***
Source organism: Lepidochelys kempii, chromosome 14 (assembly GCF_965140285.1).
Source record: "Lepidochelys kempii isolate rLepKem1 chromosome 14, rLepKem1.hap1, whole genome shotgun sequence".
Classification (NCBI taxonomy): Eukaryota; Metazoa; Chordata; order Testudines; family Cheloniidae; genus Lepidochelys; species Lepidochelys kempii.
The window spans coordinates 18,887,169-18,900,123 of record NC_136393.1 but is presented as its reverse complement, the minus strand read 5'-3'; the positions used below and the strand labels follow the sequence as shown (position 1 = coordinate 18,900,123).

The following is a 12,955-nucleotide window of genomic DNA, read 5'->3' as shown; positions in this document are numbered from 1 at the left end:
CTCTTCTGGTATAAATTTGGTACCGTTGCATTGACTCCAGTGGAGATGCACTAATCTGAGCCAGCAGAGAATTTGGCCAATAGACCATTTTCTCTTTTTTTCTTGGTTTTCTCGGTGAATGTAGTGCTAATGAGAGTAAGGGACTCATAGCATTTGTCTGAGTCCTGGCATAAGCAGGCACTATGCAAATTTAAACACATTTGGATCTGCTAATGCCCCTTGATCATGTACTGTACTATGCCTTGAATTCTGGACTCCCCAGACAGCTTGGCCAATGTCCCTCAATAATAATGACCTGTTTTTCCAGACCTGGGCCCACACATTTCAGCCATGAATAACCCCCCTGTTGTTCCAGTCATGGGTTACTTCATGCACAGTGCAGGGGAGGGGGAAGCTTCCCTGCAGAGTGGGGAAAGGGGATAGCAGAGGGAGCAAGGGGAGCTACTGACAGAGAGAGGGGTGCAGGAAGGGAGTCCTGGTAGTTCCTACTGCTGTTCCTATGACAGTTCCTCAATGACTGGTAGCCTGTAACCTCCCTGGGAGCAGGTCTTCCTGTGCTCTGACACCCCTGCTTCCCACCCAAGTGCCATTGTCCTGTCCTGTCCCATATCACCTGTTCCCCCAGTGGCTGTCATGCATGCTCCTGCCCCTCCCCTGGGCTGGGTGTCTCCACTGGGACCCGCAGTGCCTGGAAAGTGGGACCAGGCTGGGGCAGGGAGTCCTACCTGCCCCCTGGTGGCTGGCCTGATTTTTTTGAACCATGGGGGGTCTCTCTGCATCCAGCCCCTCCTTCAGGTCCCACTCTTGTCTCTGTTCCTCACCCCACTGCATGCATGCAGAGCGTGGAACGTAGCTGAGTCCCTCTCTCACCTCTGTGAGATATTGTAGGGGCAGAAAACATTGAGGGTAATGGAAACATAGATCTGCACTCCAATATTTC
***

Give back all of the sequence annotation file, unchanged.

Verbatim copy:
Source organism: Lepidochelys kempii, chromosome 14 (assembly GCF_965140285.1).
Source record: "Lepidochelys kempii isolate rLepKem1 chromosome 14, rLepKem1.hap1, whole genome shotgun sequence".
Classification (NCBI taxonomy): Eukaryota; Metazoa; Chordata; order Testudines; family Cheloniidae; genus Lepidochelys; species Lepidochelys kempii.
The window spans coordinates 18,887,169-18,900,123 of record NC_136393.1 but is presented as its reverse complement, the minus strand read 5'-3'; the positions used below and the strand labels follow the sequence as shown (position 1 = coordinate 18,900,123).

The following is a 12,955-nucleotide window of genomic DNA, read 5'->3' as shown; positions in this document are numbered from 1 at the left end:
CTCTTCTGGTATAAATTTGGTACCGTTGCATTGACTCCAGTGGAGATGCACTAATCTGAGCCAGCAGAGAATTTGGCCAATAGACCATTTTCTCTTTTTTTCTTGGTTTTCTCGGTGAATGTAGTGCTAATGAGAGTAAGGGACTCATAGCATTTGTCTGAGTCCTGGCATAAGCAGGCACTATGCAAATTTAAACACATTTGGATCTGCTAATGCCCCTTGATCATGTACTGTACTATGCCTTGAATTCTGGACTCCCCAGACAGCTTGGCCAATGTCCCTCAATAATAATGACCTGTTTTTCCAGACCTGGGCCCACACATTTCAGCCATGAATAACCCCCCTGTTGTTCCAGTCATGGGTTACTTCATGCACAGTGCAGGGGAGGGGGAAGCTTCCCTGCAGAGTGGGGAAAGGGGATAGCAGAGGGAGCAAGGGGAGCTACTGACAGAGAGAGGGGTGCAGGAAGGGAGTCCTGGTAGTTCCTACTGCTGTTCCTATGACAGTTCCTCAATGACTGGTAGCCTGTAACCTCCCTGGGAGCAGGTCTTCCTGTGCTCTGACACCCCTGCTTCCCACCCAAGTGCCATTGTCCTGTCCTGTCCCATATCACCTGTTCCCCCAGTGGCTGTCATGCATGCTCCTGCCCCTCCCCTGGGCTGGGTGTCTCCACTGGGACCCGCAGTGCCTGGAAAGTGGGACCAGGCTGGGGCAGGGAGTCCTACCTGCCCCCTGGTGGCTGGCCTGATTTTTTTGAACCATGGGGGGTCTCTCTGCATCCAGCCCCTCCTTCAGGTCCCACTCTTGTCTCTGTTCCTCACCCCACTGCATGCATGCAGAGCGTGGAACGTAGCTGAGTCCCTCTCTCACCTCTGTGAGATATTGTAGGGGCAGAAAACATTGAGGGTAATGGAAACATAGATCTGCACTCCAATATTTC